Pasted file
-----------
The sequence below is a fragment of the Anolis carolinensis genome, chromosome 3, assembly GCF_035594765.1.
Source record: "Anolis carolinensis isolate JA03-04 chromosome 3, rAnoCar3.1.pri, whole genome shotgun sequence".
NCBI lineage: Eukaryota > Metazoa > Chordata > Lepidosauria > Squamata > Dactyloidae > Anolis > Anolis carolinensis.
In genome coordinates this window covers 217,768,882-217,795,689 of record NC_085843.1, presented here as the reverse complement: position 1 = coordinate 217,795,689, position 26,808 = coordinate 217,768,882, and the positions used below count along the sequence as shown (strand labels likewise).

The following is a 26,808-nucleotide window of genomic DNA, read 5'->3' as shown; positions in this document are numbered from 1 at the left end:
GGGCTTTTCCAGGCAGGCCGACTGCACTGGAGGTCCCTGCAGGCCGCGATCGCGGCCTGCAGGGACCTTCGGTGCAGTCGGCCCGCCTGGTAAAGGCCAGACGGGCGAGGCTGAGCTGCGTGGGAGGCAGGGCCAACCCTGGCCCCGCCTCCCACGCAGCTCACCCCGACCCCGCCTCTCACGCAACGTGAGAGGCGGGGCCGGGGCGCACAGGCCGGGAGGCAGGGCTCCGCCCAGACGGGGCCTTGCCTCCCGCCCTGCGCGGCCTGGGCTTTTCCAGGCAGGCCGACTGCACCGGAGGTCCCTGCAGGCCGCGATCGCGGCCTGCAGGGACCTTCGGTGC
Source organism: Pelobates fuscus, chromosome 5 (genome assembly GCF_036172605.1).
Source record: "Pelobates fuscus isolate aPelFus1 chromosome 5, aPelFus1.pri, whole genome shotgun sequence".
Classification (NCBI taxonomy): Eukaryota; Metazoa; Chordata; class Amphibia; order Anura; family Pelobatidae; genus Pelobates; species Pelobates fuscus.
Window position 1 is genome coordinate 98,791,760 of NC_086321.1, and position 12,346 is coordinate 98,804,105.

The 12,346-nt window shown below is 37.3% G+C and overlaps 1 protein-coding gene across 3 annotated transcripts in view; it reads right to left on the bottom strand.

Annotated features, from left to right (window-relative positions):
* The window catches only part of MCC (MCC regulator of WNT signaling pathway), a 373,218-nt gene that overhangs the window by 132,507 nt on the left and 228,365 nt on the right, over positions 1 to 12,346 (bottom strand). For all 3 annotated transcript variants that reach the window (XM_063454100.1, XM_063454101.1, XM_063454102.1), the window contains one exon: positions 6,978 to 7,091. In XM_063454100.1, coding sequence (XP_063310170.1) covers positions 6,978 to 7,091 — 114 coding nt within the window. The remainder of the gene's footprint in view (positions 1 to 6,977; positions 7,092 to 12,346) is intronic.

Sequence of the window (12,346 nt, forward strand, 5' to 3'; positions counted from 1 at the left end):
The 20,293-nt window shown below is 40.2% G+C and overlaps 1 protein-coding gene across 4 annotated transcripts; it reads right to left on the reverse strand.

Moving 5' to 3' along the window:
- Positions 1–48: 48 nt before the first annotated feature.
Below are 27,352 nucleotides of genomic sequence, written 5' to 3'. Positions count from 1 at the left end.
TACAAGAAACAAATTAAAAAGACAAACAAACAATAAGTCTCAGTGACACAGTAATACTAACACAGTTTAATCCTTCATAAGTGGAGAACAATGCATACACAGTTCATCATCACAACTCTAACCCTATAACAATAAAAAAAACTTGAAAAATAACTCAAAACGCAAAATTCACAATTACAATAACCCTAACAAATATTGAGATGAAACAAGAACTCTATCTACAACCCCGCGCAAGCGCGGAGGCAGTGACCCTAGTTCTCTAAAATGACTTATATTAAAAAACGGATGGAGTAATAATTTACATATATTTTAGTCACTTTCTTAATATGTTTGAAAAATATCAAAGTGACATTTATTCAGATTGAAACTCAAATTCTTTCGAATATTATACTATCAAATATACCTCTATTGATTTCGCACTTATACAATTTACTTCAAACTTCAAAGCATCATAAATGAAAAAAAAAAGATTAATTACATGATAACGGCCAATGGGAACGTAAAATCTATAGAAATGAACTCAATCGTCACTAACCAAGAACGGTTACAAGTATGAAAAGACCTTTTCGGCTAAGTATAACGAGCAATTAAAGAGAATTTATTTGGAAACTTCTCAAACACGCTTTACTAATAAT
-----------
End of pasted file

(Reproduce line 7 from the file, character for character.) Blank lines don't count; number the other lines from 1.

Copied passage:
Source organism: Pelobates fuscus, chromosome 5 (genome assembly GCF_036172605.1).